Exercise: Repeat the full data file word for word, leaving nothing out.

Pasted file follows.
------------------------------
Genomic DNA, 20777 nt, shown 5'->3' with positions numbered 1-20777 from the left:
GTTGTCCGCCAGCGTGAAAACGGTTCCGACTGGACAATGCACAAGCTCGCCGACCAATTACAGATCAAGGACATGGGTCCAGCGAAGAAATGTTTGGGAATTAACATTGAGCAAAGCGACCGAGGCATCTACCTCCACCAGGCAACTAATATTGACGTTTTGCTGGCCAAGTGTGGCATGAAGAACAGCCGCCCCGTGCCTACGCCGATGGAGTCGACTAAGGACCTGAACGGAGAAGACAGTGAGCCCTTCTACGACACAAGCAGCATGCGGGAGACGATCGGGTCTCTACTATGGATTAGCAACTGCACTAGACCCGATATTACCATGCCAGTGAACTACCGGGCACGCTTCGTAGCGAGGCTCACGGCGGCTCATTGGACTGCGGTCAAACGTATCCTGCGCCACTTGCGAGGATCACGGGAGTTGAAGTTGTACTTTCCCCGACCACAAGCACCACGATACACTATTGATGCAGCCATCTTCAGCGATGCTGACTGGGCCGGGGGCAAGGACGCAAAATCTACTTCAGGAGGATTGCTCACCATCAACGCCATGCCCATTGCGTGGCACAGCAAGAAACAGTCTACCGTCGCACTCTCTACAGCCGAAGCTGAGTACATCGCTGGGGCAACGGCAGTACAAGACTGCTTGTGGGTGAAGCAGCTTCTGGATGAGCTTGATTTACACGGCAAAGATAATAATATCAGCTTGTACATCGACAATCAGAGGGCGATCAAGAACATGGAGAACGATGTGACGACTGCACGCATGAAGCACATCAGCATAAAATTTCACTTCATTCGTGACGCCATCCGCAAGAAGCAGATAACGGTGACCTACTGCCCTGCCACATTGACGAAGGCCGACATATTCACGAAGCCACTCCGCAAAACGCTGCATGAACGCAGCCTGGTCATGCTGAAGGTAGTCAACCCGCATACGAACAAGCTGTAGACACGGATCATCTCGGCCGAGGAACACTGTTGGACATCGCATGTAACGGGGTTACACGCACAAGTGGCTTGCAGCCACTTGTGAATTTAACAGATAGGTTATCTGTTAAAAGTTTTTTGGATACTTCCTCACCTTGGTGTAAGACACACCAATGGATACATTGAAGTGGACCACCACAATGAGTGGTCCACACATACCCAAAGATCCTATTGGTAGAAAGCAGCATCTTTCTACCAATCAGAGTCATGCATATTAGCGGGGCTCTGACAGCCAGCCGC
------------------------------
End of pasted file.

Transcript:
Genomic DNA, 20777 nt, shown 5'->3' with positions numbered 1-20777 from the left:
GTTGTCCGCCAGCGTGAAAACGGTTCCGACTGGACAATGCACAAGCTCGCCGACCAATTACAGATCAAGGACATGGGTCCAGCGAAGAAATGTTTGGGAATTAACATTGAGCAAAGCGACCGAGGCATCTACCTCCACCAGGCAACTAATATTGACGTTTTGCTGGCCAAGTGTGGCATGAAGAACAGCCGCCCCGTGCCTACGCCGATGGAGTCGACTAAGGACCTGAACGGAGAAGACAGTGAGCCCTTCTACGACACAAGCAGCATGCGGGAGACGATCGGGTCTCTACTATGGATTAGCAACTGCACTAGACCCGATATTACCATGCCAGTGAACTACCGGGCACGCTTCGTAGCGAGGCTCACGGCGGCTCATTGGACTGCGGTCAAACGTATCCTGCGCCACTTGCGAGGATCACGGGAGTTGAAGTTGTACTTTCCCCGACCACAAGCACCACGATACACTATTGATGCAGCCATCTTCAGCGATGCTGACTGGGCCGGGGGCAAGGACGCAAAATCTACTTCAGGAGGATTGCTCACCATCAACGCCATGCCCATTGCGTGGCACAGCAAGAAACAGTCTACCGTCGCACTCTCTACAGCCGAAGCTGAGTACATCGCTGGGGCAACGGCAGTACAAGACTGCTTGTGGGTGAAGCAGCTTCTGGATGAGCTTGATTTACACGGCAAAGATAATAATATCAGCTTGTACATCGACAATCAGAGGGCGATCAAGAACATGGAGAACGATGTGACGACTGCACGCATGAAGCACATCAGCATAAAATTTCACTTCATTCGTGACGCCATCCGCAAGAAGCAGATAACGGTGACCTACTGCCCTGCCACATTGACGAAGGCCGACATATTCACGAAGCCACTCCGCAAAACGCTGCATGAACGCAGCCTGGTCATGCTGAAGGTAGTCAACCCGCATACGAACAAGCTGTAGACACGGATCATCTCGGCCGAGGAACACTGTTGGACATCGCATGTAACGGGGTTACACGCACAAGTGGCTTGCAGCCACTTGTGAATTTAACAGATAGGTTATCTGTTAAAAGTTTTTTGGATACTTCCTCACCTTGGTGTAAGACACACCAATGGATACATTGAAGTGGACCACCACAATGAGTGGTCCACACATACCCAAAGATCCTATTGGTAGAAAGCAGCATCTTTCTACCAATCAGAGTCATGCATATTAGCGGGGCTCTGACAGCCAGCCGC